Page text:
Development of a Comprehensive Genetic Tool for Identification of Cannabis sativa Samples for Forensic and Intelligence Purposes
Houston, Rachel Michelle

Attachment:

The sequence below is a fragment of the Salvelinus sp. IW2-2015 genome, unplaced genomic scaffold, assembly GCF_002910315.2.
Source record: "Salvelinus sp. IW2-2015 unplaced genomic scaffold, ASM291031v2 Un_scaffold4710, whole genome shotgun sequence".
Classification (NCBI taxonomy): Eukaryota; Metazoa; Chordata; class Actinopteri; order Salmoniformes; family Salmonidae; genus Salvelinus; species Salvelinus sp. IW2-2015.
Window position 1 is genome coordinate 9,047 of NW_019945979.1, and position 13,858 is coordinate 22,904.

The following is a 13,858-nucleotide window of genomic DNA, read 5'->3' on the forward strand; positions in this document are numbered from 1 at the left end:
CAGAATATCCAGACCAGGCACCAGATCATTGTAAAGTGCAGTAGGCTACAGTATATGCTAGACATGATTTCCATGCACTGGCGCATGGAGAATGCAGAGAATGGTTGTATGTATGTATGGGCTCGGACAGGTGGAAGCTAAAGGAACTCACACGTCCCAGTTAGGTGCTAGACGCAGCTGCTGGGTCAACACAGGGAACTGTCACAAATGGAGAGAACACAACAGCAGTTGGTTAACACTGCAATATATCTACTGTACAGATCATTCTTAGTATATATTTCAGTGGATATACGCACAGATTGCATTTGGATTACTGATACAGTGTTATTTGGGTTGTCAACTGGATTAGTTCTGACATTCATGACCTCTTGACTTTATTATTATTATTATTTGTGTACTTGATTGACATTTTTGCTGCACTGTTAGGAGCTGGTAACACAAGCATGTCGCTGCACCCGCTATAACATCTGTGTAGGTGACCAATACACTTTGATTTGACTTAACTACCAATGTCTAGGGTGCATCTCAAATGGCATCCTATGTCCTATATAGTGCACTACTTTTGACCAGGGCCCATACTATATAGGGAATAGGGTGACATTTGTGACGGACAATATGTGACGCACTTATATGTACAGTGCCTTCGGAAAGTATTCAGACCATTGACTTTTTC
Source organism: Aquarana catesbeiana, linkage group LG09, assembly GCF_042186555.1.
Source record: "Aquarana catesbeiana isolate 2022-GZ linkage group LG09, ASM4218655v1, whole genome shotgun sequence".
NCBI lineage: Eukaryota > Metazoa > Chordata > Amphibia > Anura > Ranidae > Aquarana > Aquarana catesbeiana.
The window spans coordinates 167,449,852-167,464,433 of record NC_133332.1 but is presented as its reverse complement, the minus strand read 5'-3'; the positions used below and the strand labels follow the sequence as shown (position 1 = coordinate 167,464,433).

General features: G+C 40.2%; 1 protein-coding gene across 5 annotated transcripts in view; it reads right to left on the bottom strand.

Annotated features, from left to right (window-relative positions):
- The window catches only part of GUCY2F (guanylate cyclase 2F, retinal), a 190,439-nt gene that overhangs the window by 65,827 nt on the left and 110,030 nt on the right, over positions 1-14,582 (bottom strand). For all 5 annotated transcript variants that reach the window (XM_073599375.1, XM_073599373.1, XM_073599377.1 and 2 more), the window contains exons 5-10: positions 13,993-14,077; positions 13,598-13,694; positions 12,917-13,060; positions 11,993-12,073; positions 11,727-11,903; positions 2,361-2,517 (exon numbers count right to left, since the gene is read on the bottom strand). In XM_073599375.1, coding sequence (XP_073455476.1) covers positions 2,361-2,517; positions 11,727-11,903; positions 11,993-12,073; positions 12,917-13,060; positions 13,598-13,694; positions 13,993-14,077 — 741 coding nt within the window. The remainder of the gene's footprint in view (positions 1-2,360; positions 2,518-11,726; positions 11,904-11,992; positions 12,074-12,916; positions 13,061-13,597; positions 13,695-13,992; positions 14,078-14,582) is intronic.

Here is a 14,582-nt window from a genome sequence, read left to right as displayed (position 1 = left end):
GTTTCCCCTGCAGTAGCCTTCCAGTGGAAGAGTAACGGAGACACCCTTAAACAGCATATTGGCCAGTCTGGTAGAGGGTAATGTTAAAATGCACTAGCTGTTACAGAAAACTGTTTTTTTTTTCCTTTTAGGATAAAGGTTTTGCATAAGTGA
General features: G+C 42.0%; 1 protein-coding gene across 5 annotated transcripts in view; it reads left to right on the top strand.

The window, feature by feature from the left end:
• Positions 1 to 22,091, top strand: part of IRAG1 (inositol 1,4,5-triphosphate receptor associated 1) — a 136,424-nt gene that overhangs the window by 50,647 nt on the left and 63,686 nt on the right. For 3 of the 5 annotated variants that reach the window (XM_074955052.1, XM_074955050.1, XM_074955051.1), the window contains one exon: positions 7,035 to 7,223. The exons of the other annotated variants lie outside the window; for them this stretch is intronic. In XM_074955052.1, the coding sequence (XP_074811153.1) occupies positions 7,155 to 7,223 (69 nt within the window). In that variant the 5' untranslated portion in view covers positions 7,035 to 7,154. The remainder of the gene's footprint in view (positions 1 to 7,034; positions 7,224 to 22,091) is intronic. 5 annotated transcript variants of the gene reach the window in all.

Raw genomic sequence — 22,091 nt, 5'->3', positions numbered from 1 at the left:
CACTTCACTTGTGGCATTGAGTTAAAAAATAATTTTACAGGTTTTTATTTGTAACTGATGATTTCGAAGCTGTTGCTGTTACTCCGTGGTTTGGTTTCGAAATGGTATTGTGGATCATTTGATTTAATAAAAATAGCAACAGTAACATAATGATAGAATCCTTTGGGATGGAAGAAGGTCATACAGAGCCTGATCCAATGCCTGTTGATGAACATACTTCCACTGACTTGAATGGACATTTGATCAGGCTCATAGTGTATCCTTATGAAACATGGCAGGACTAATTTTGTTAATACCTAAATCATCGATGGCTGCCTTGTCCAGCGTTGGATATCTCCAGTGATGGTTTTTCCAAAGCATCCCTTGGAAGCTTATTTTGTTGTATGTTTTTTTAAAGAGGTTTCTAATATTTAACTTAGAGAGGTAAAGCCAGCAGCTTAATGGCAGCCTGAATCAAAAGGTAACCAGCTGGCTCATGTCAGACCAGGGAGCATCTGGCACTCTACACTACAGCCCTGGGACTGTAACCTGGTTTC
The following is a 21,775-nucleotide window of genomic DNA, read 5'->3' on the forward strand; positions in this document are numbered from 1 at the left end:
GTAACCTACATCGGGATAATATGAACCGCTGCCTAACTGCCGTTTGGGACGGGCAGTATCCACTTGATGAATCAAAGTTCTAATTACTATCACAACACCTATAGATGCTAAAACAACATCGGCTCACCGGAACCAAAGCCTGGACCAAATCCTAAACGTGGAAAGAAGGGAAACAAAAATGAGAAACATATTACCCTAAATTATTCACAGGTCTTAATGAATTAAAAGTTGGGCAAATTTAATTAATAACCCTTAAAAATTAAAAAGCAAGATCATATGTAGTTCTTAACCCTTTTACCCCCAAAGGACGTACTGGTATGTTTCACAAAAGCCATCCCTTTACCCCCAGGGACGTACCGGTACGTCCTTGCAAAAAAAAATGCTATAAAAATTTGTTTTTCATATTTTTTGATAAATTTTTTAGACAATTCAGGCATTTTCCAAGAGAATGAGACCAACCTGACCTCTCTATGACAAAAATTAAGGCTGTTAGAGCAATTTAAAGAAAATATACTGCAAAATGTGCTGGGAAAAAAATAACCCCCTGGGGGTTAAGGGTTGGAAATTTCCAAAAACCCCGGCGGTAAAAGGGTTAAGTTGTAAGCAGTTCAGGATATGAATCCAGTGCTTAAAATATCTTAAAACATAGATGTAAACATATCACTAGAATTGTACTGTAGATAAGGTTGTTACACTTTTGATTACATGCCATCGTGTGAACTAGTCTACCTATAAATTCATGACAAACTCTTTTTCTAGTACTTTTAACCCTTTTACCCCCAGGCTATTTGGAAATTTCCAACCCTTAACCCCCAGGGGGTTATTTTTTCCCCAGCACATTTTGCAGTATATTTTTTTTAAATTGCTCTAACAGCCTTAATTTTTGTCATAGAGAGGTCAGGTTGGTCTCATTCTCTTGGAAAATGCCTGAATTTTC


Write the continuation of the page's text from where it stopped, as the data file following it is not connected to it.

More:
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Cannabis sativa L. (marijuana) is the most commonly used illicit drug in the United States. Due to partial legalization, law enforcement faces a unique challenge in tracking and preventing flow of the legal marijuana to states where it is still prohibited. Moreover, significant illegal C. sativa traffic from Mexico exists at the US border. To date, no DNA method for Cannabis using short tandem repeat (STR) markers following International Society of Forensic Genetics (ISFG) or Scientific Working Group on DNA Analysis Methods (SWGDAM) recommendations (e.g., use of sequenced allelic ladder, use of tetra-nucleotide STR markers, etc.) has been reported. In addition, there is no existing Cannabis STR reference population database that can be used for forensic purposes (e.g., population in Hardy-Weinberg and linkage equilibrium, parameters of forensic interest). There have been very limited chloroplast (cpDNA) and mitochondrial DNA (mtDNA) studies investigating C. sativa haplotypes in the Americas. Lastly, massively parallel sequencing (MPS) technology has not yet been applied to targeted sequencing of C. sativa for forensic purposes. This project explores the use of genetic tools to identify and determine the origin of C. sativa for forensic purposes. Results provide the forensic DNA community a comprehensive genetic tool (STR, cpDNA, mtDNA, and MPS) that allows for the individualization of Cannabis samples, the association of different cases as well as origin determination of samples for forensic and intelligence purposes. First, a previously reported 15-loci STR multiplex was evaluated. Results of the evaluation indicated that this STR system is not suitable for forensic identification due to several issues; namely high heterozygote peak imbalance in some markers, overlapping alleles between two closely located STR markers, high stutter peaks in dinucleotide markers, inter-loci peak imbalance and presence of null alleles in four of the markers. Therefore, a novel 13-loci STR multiplex was developed and optimized for C. sativa identification (3500 Genetic analyzer), according to ISFG and SWGDAM recommendations, using primer and multiplex STR design software, and a gradient PCR approach for optimal annealing temperature determination. This STR multiplex was validated according SWGDAM guidelines. Case-to-case comparisons were performed by phylogenetic analysis using the Unweighted Pair Group Method with Arithmetic Mean (UPGMA) method and parsimony analysis with statistically significant differences detected using pair-wise genetic-distance comparisons. Homogeneous subpopulations (low FST) were determined by phylogenetic analysis and confirmed by bootstrap analysis (95% confidence interval). Results revealed a homogeneous subpopulation that could be used as a Cannabis reference STR population database (N=101) with parameters of population genetics (observed heterozygosity, expected heterozygosity, Hardy-Weinberg equilibrium, and linkage disequilibrium) and of forensic interest (allele frequencies and power of discrimination, etc.). Another previously reported multi-loci system was modified and optimized to genotype five chloroplast and two mitochondrial markers. For this purpose, two assays were designed: a homopolymeric STR pentaplex and a SNP triplex with one chloroplast (Cscp001) marker shared by both methods for quality control. For successful mitochondrial and chloroplast typing, a novel real-time PCR quantitation method was developed and validated to accurately estimate the quantity of the chloroplast DNA (cpDNA) using a synthetic DNA standard. Moreover, a sequenced allelic ladder was also designed for accurate genotyping of the homopolymeric STR pentaplex. And finally, as a proof of concept, a custom panel for MPS was designed to interrogate 12 Cannabis-specific STR loci by sequence. A simple workflow was designed to integrate the custom PCR multiplex into a workflow compatible with the Ion Plus Fragment Library Kit, Ion Chef, and Ion S5 system. For data sorting and sequence analysis, a custom configuration file was designed for STRait Razor v3 to parse and extract STR sequence data. The study resulted in a preliminary investigation of sequence variation for 12 autosomal STR loci in 16 Cannabis samples. Results revealed intra-repeat variation in eight loci where the nominal or size-based allele was identical, but variances were discovered by sequence. In addition, full concordance was observed between the MPS and capillary electrophoresis (CE) data. Although the panel was not fully optimized and only a small number of samples were evaluated, this study demonstrated that more informative STR typing of Cannabis samples can successfully be performed on a MPS platform.